Courting Trouble


Kraj overheard three men talking shit about him outside. Two cars down from where his Subaru sat parked, they leaned on cars and jawed among themselves about the type of man Kraj was, based on the rosary that hung from his rearview mirror.

“Motherfucker’s some religious nut or something,” Red Cap said.

“Nah, his girlfriend put that thing in his car because she wants God to protect him,” Blue Shirt said.

“Any man drives a Subaru needs to have his wedding tackle checked out,” Black Man said. Red Cap laughed and passed Blue Shirt a bottle. Kraj wondered how they would feel if they knew the rosary’s beads had been cut from human teeth he’d personally removed with pliers and a jackknife.

“Hey motherfuckers!” Kraj yelled out the window. “Who do you think you’re talking about?”

“You a guilty motherfucker?” Red Cap said, looking up at the window. “That your car?”

“That’s my car,” Kraj said. He closed the window to the sound of the men laughing. He yanked a t-shirt out of the laundry basket and put it on, checked himself in the bathroom mirror. Still big and ugly.

When he reached the men, no one had a smile on their face. They’d spread out across the sidewalk in a loose formation. Blue Shirt gripped the bottle by the neck like a baseball bat. Red Cap had turned his cap backward, and Black Man, the biggest among them, faced forward, his hands loose at his sides. He looked ready for anything.

“You guys don’t like my car, fuck off,” Kraj said. “You disturbed my rest.”

“Who the fuck you think you are?” Red Cap said.

“You busted my noogies when you didn’t know who owned the car. I think you are all pussies.”

“Did you say noogies?” Blue Shirt said. “Are you fucking twelve?”

Black Man took two steps forward and raised his arm. That was all the invitation Kraj needed. He took a quick step toward Black Man and punched him in the throat. Black Man staggered back, choking, but by then Blue Shirt had conked Kraj upside the head with the bottle. Thank God it didn’t break, Kraj thought. He was ugly enough without scars. He felt his ear go warm and put his hand up to check for blood without knowing it. His hand came away clean.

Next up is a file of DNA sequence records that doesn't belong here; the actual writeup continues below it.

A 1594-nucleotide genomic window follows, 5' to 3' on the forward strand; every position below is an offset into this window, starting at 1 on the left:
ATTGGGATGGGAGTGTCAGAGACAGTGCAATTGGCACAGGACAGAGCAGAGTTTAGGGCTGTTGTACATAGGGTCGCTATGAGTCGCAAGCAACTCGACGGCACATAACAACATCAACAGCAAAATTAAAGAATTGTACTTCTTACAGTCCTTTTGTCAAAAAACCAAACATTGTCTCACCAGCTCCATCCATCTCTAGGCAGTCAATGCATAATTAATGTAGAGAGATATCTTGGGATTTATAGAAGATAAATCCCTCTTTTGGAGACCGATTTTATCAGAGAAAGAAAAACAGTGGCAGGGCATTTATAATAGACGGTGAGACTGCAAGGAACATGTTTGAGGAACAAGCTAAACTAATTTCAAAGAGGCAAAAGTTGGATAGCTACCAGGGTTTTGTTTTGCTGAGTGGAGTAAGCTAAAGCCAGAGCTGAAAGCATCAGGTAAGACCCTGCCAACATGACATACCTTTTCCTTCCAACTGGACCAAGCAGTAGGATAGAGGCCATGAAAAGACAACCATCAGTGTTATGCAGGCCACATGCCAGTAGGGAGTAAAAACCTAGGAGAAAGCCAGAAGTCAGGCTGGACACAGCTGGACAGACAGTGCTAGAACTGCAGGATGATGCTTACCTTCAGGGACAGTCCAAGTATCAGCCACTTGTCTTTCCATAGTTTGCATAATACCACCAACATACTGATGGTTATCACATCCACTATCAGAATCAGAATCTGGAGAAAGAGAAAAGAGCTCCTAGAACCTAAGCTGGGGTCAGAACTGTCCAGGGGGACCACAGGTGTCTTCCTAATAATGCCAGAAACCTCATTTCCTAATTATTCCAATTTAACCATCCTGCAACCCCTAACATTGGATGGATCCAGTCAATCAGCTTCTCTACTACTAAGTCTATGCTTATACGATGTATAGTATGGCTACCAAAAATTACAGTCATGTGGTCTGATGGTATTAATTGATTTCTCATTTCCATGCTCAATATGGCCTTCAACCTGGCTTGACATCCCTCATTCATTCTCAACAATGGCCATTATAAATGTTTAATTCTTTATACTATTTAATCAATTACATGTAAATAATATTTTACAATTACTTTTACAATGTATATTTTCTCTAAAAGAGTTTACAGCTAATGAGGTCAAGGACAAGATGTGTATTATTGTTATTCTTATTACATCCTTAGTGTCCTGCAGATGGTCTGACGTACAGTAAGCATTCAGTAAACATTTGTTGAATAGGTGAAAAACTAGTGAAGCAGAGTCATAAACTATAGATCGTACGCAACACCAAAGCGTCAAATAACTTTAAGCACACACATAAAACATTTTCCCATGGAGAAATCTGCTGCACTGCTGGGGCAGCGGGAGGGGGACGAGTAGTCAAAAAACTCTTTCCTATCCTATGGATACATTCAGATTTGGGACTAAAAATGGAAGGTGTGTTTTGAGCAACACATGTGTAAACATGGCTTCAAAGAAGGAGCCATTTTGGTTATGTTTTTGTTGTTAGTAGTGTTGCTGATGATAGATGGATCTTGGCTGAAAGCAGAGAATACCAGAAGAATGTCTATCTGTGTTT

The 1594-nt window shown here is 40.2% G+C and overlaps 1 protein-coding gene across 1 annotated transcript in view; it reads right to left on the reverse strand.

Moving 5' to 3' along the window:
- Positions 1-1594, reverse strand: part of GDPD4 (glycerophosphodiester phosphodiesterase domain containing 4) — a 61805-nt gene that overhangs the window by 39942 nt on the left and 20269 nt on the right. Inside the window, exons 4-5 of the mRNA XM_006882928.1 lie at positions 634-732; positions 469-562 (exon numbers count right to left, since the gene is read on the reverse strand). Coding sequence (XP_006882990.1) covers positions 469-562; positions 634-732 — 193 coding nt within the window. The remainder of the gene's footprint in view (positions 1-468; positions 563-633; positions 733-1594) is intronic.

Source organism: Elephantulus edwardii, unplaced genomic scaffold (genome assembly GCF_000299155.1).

Red Cap swore and grabbed at Kraj’s arm, but missed as Blue Shirt punched Kraj in the stomach. Kraj exhaled, tried to breathe down the pain. He clutched at Red Cap but caught the neck of his shirt instead of flesh, ripping the cloth from his body. “Fuck me,” Kraj said. He’d envisioned this going a little more easily.

“That’s right, fuck you,” Blue Shirt said. Kraj took the bottle away from him and tossed it into the street. In the same motion he picked Blue Shirt up and tossed him over the hood of the car. Black Man had recovered by now and jumped at Kraj with a roar. Kraj met him with a palm to the nose, cartilage crunching under the flat of his hand and spraying blood as the man took a breath.

Red Cap came after Kraj quickly and punched him right in the heart. Kraj took the blow with a heavy grunt and threw a poor left to the side of Red Cap’s head. It took only three more hits, one a hammerfist, for Red Cap to collapse on the sidewalk. A window opened across the street and a woman leaned out.

“I called the police on you heathens,” the woman yelled. “This is a nice neighborhood.” Kraj flipped her off and continued into the street to deal with Blue Shirt.

Blue Shirt had come to his knees, his hands raised, skinned up badly, rock embedded in his palms, Kraj saw. “No mas,” Blue Shirt said. Kraj left him where he sat. Black Man sat in the middle of the street, stupefied. Kraj kicked him in the stomach, then turned to his Subaru. He unlocked it and removed the rosary from the mirror, kissing the crucifix as he did.

No sense courting more trouble.

~ fin ~


Rusty Barnes grew up in rural northern Appalachia. He received his B.A. from Mansfield University of Pennsylvania and his M.F.A. from Emerson College. His fiction, poetry and non-fiction have appeared widely, with stories forthcoming in Mystery Tribune and Toe Six.